Elder Care: Family Caregiver vs. Professional Caregiver

When your elderly loved one begins to need caregiving, it is often the family that is the first in line to assist. Due to an increasingly aging global population, the role of caregivers has become a critical part of our national and communal healthcare. Eldercare has always been a valuable part of community living, but with the increase of elders and their life expectancy, it is becoming a ‘hot topic’ as to what strategies must be implemented. Culturally, it is expected for the adult children of ailing parents to take care of them as they age, however, our modern era also demands a household with two working adults to maintain a comfortable standard of living. For most, gone are the days where one adult could stay home and manage the household tasks and support the children, family, and elders.

Nowadays, it is more common for all adults to be working which leaves them with less time and energy to support their family, especially vulnerable elders. Taking on the role of the family caregiver can be the first and ‘obvious’ choice, as you feel the call to duty out of love and loyalty. However, being a caregiver can be such a demanding position, that even with all the love in the world, you may still feel burnout. Hiring a professional caregiver may seem like the less obvious route, but professional help can allow for more peace and harmony in your household.

Roles of the Family Caregiver

The role of the family caregiver can be overwhelming for them because they are having to learn ‘on the job’ without the training and a professional support network. This, coupled with family caregivers having their careers and family, can lead to burnout and other stress-related health consequences.

  • Being ‘on call’ for supervision and care – day and night
  • Care Tasks – cooking, cleaning, running errands, and all the tasks that go into running a household.
  • Assisting in delicate matters such as hygiene, eating, and physical help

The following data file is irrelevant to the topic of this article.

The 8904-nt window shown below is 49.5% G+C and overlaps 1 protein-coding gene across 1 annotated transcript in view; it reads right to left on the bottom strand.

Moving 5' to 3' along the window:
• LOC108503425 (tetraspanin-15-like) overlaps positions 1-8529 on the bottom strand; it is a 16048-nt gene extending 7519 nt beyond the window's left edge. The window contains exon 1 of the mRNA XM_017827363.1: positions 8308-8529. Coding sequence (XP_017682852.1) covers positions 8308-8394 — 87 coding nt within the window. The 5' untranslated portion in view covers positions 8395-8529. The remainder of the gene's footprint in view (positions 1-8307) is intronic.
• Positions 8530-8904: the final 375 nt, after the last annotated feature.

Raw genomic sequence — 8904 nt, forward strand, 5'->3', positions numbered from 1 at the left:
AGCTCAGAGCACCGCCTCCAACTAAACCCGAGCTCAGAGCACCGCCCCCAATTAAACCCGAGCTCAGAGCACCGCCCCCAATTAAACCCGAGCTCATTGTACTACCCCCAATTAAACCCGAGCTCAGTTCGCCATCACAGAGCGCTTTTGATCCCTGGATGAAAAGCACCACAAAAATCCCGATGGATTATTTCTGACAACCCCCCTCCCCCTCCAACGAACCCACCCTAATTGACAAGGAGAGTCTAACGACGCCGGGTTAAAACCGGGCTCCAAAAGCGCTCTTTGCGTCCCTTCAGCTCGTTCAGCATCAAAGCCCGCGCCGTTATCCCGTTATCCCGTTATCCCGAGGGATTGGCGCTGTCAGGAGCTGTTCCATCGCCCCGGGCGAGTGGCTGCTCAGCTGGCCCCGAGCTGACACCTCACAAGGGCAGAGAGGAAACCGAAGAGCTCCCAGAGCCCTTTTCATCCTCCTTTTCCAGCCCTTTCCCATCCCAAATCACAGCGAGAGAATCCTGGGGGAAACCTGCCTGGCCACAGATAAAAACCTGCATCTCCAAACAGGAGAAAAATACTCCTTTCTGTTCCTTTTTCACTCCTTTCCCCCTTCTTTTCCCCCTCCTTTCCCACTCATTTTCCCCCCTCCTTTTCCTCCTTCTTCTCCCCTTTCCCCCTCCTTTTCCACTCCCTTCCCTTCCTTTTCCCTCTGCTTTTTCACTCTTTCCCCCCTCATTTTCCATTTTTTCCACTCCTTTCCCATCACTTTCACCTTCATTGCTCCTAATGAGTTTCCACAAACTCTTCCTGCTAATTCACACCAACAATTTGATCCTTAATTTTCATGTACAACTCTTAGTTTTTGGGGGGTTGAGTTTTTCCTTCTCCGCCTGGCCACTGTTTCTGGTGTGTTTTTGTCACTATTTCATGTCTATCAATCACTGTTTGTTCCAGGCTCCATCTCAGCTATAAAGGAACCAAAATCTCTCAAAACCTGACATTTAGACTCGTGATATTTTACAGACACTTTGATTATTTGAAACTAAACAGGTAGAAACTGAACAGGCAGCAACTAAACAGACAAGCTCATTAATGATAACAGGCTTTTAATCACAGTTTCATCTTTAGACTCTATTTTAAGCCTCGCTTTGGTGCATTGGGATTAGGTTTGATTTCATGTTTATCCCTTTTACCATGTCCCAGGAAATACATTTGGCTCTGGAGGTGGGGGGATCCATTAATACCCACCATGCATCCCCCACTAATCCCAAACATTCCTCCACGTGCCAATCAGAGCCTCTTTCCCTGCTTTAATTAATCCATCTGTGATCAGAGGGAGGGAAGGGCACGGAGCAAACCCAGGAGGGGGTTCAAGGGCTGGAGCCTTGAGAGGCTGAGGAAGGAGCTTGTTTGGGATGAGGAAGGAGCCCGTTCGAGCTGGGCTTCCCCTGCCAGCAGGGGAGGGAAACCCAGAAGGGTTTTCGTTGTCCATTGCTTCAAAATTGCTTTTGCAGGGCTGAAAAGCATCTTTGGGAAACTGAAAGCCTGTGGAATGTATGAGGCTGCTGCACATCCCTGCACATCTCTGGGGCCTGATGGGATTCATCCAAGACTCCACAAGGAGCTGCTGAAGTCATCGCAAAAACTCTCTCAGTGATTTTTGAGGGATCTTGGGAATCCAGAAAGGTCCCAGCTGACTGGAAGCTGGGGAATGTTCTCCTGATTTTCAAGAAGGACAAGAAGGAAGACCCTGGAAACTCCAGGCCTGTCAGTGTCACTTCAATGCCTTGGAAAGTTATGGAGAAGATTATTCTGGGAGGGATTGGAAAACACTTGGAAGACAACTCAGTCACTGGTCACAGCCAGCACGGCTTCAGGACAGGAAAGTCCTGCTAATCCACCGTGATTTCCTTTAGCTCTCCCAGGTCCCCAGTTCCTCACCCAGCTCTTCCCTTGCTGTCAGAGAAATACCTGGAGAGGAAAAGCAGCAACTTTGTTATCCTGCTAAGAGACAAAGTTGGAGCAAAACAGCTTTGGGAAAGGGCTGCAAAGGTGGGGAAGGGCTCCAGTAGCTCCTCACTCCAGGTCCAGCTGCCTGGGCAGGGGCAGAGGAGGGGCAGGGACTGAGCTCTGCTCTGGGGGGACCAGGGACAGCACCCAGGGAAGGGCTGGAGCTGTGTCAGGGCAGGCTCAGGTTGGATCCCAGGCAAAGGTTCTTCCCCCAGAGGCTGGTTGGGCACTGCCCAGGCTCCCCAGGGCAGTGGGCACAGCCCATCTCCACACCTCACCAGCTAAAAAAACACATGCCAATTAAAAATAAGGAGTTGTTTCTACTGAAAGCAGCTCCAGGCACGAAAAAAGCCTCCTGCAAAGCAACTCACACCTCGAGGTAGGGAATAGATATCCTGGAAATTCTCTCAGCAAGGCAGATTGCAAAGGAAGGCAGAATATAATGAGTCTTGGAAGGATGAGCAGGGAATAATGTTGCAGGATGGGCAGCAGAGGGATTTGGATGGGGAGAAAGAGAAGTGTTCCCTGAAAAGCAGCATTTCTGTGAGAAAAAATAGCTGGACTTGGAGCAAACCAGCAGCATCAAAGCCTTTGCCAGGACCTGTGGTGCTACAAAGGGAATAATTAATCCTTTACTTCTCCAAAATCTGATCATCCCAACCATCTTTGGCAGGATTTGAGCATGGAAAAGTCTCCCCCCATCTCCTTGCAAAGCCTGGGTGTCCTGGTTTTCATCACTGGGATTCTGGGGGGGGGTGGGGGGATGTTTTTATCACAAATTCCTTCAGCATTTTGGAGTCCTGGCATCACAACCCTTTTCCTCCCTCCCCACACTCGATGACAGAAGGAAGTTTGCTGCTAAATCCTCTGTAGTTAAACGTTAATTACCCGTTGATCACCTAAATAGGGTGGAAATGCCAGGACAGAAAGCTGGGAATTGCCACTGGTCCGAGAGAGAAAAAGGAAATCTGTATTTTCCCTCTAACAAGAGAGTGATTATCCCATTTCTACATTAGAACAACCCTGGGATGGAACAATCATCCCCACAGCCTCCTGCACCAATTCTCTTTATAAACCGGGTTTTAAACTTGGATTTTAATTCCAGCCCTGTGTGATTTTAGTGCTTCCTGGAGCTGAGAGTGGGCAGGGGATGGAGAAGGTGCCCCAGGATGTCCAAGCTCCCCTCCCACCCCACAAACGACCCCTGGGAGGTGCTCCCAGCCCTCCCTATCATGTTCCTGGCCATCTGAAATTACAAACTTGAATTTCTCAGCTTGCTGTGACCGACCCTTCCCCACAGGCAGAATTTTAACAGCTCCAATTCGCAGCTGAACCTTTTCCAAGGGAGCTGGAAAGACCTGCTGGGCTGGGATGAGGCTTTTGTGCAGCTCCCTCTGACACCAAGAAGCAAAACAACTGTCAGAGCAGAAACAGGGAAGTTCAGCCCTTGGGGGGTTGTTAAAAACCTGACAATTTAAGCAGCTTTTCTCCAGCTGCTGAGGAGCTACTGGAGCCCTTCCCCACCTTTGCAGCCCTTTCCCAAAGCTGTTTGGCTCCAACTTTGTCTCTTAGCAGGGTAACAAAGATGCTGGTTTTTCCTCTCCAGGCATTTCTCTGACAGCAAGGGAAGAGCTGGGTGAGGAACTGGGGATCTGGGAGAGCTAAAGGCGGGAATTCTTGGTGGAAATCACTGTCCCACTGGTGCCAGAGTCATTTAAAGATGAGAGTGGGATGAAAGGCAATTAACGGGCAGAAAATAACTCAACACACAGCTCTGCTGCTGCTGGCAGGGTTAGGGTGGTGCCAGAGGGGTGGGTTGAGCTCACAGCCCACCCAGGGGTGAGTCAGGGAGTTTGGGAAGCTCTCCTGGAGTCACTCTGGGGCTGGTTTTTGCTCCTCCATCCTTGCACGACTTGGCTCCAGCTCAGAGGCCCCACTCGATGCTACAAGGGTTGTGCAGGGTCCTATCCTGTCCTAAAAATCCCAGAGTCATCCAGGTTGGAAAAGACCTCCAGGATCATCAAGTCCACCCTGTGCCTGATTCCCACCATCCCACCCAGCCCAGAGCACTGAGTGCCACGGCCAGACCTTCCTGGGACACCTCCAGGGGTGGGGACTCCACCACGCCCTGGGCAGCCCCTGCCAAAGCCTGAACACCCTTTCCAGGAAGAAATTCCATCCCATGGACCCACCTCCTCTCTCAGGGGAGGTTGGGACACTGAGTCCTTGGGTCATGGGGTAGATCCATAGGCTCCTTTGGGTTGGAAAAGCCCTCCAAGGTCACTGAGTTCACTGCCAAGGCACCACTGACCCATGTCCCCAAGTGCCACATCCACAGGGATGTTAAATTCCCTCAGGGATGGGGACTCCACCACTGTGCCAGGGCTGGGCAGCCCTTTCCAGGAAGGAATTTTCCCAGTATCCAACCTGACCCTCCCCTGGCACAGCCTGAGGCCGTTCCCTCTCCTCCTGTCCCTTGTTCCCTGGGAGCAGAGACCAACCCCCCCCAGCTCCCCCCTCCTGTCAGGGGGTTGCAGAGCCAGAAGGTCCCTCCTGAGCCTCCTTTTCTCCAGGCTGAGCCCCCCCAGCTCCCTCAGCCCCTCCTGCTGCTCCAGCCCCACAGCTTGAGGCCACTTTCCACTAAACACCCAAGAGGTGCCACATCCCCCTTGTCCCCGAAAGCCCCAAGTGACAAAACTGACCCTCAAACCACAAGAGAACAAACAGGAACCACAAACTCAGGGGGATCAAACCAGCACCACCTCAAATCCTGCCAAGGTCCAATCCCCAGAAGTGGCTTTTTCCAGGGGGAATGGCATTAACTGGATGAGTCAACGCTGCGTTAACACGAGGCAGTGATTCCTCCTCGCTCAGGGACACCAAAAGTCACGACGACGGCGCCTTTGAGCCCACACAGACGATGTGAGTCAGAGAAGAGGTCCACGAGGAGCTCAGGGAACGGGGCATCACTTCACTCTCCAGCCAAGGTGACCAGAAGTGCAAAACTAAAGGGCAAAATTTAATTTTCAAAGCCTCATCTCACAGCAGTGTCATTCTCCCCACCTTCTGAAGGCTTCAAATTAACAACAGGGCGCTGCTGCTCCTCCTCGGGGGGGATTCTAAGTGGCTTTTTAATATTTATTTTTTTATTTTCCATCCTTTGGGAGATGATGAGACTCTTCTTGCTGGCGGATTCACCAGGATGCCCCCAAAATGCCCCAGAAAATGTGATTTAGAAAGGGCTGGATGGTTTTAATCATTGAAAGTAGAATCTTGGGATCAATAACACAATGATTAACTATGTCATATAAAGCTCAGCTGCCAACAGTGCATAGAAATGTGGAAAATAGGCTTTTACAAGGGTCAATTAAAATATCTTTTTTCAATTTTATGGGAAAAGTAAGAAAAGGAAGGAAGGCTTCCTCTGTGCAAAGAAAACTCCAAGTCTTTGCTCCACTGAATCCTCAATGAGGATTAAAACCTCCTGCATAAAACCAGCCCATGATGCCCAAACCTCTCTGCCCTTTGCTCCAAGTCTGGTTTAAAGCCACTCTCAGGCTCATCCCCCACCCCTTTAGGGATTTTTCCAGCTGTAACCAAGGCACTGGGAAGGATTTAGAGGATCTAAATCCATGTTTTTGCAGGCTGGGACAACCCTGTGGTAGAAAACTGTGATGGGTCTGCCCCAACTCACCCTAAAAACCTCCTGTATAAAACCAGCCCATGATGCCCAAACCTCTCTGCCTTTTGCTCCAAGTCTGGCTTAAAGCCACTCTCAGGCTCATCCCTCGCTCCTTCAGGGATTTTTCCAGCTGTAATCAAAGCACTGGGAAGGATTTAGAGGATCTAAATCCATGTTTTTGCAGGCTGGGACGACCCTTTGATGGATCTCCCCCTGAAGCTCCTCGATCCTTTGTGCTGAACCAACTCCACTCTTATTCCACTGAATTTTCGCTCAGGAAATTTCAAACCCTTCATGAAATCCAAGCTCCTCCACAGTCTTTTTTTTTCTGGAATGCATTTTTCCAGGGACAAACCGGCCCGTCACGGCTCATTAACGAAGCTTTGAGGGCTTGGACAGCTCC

• Emotional support for the elder, and at times, also their family and friends
  • Navigating healthcare appointments and documentation
  • Managing finances, insurance, and taxes
  • Coordinating care schedules with family and friends
  • Creating accessible schedules for social time
  • Keeping the elder on a healthy daily routine
  • Morale Cheerleader – which is especially important as elders are more likely to suffer from mental illness and loneliness due to community isolation.
  • Administering medication
  • Supporting physiotherapy exercises

Role of Professional Caregivers

The role of the professional caregiver is often everything a family caregiver performs, with the added benefit of specialized care and professional training.

  • Professional caregivers have the necessary training to provide specialized care, this can be highly beneficial if the elder has dementia, physical impairments, or other disabilities.
  • Personal hygiene such as toileting, washing, and grooming preferences.
  • Bedside care when necessary for the elder – this can be highly beneficial at night when it is dark and there is a higher risk of falling or injury.
  • Maintaining a sanitized and safe environment which is especially critical for elders with compromised immune system.
  • Support the elder holistically – mentally, physically, emotionally, spiritually, and intellectually.

Family caregiving is a necessary part of a support system to keep the elderly safe and loved, however, there are signs to be mindful of when it looks like it is time to bring in the reinforcements – professional caregivers. If you identify any of the following, it may be time to look into paid caregiving to support your family.

  • Mental Health- you are feeling the effects of the ongoing stress and it is manifesting as resentment or physical ailments.
  • Physical Health – you are feeling fatigued and exhausted from long hours and lack of sleep.
  • Emotional Health – you do not have time for yourself or your other relationships with friends and family which is leading to isolation and loneliness.

Being a family caregiver is often an unpaid and unappreciated job. You are constantly ‘on call’, you must navigate the complex health care of a loved one and your freedom is minimized. This job requires time, compassion, and a lot of effort, something that adults with their own children and careers may not have enough of. Hiring a professional caregiver can lighten the burden of stress and ensure that your elderly loved one is receiving the best care possible, without sacrificing other necessary parts of life. You can rest easy knowing they are safe and taken care of, so you can focus on your children, other relationships, career, and mental health.

We also recommend you check these related posts on family caregivers in our Home Care Services blog: